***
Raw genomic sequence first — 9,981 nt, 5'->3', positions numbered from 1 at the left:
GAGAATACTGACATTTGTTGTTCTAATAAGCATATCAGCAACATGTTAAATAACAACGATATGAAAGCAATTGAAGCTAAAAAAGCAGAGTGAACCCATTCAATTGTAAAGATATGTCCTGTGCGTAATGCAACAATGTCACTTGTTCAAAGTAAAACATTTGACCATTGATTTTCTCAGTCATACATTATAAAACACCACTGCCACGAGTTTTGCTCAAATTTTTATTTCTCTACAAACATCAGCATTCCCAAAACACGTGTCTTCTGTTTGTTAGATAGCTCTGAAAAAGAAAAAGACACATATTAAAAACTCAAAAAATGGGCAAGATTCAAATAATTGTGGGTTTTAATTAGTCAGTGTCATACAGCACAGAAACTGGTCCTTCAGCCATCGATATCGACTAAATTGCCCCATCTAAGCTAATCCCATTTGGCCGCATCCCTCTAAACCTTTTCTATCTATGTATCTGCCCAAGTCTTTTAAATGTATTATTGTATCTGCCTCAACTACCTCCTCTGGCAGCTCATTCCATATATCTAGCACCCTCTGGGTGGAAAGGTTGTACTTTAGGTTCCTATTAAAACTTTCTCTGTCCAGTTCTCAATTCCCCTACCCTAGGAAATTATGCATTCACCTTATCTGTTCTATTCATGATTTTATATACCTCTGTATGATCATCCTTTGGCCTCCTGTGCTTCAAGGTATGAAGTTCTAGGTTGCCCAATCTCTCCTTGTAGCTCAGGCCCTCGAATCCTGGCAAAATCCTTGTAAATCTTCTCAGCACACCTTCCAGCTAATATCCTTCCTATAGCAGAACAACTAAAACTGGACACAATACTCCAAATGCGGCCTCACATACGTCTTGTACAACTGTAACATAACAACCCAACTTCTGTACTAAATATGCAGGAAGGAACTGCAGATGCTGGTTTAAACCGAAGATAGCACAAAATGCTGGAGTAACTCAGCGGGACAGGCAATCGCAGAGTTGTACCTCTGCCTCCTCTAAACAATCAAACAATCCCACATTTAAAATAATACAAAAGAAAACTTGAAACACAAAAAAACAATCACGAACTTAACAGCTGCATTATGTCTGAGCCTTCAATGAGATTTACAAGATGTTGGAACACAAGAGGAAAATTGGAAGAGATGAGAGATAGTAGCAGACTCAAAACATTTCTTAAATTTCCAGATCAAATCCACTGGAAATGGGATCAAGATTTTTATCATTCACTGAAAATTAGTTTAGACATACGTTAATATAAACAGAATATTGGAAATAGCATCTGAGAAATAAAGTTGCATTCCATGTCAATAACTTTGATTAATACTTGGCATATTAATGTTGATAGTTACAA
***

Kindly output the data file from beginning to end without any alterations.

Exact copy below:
Raw genomic sequence first — 9,981 nt, 5'->3', positions numbered from 1 at the left:
GAGAATACTGACATTTGTTGTTCTAATAAGCATATCAGCAACATGTTAAATAACAACGATATGAAAGCAATTGAAGCTAAAAAAGCAGAGTGAACCCATTCAATTGTAAAGATATGTCCTGTGCGTAATGCAACAATGTCACTTGTTCAAAGTAAAACATTTGACCATTGATTTTCTCAGTCATACATTATAAAACACCACTGCCACGAGTTTTGCTCAAATTTTTATTTCTCTACAAACATCAGCATTCCCAAAACACGTGTCTTCTGTTTGTTAGATAGCTCTGAAAAAGAAAAAGACACATATTAAAAACTCAAAAAATGGGCAAGATTCAAATAATTGTGGGTTTTAATTAGTCAGTGTCATACAGCACAGAAACTGGTCCTTCAGCCATCGATATCGACTAAATTGCCCCATCTAAGCTAATCCCATTTGGCCGCATCCCTCTAAACCTTTTCTATCTATGTATCTGCCCAAGTCTTTTAAATGTATTATTGTATCTGCCTCAACTACCTCCTCTGGCAGCTCATTCCATATATCTAGCACCCTCTGGGTGGAAAGGTTGTACTTTAGGTTCCTATTAAAACTTTCTCTGTCCAGTTCTCAATTCCCCTACCCTAGGAAATTATGCATTCACCTTATCTGTTCTATTCATGATTTTATATACCTCTGTATGATCATCCTTTGGCCTCCTGTGCTTCAAGGTATGAAGTTCTAGGTTGCCCAATCTCTCCTTGTAGCTCAGGCCCTCGAATCCTGGCAAAATCCTTGTAAATCTTCTCAGCACACCTTCCAGCTAATATCCTTCCTATAGCAGAACAACTAAAACTGGACACAATACTCCAAATGCGGCCTCACATACGTCTTGTACAACTGTAACATAACAACCCAACTTCTGTACTAAATATGCAGGAAGGAACTGCAGATGCTGGTTTAAACCGAAGATAGCACAAAATGCTGGAGTAACTCAGCGGGACAGGCAATCGCAGAGTTGTACCTCTGCCTCCTCTAAACAATCAAACAATCCCACATTTAAAATAATACAAAAGAAAACTTGAAACACAAAAAAACAATCACGAACTTAACAGCTGCATTATGTCTGAGCCTTCAATGAGATTTACAAGATGTTGGAACACAAGAGGAAAATTGGAAGAGATGAGAGATAGTAGCAGACTCAAAACATTTCTTAAATTTCCAGATCAAATCCACTGGAAATGGGATCAAGATTTTTATCATTCACTGAAAATTAGTTTAGACATACGTTAATATAAACAGAATATTGGAAATAGCATCTGAGAAATAAAGTTGCATTCCATGTCAATAACTTTGATTAATACTTGGCATATTAATGTTGATAGTTACAA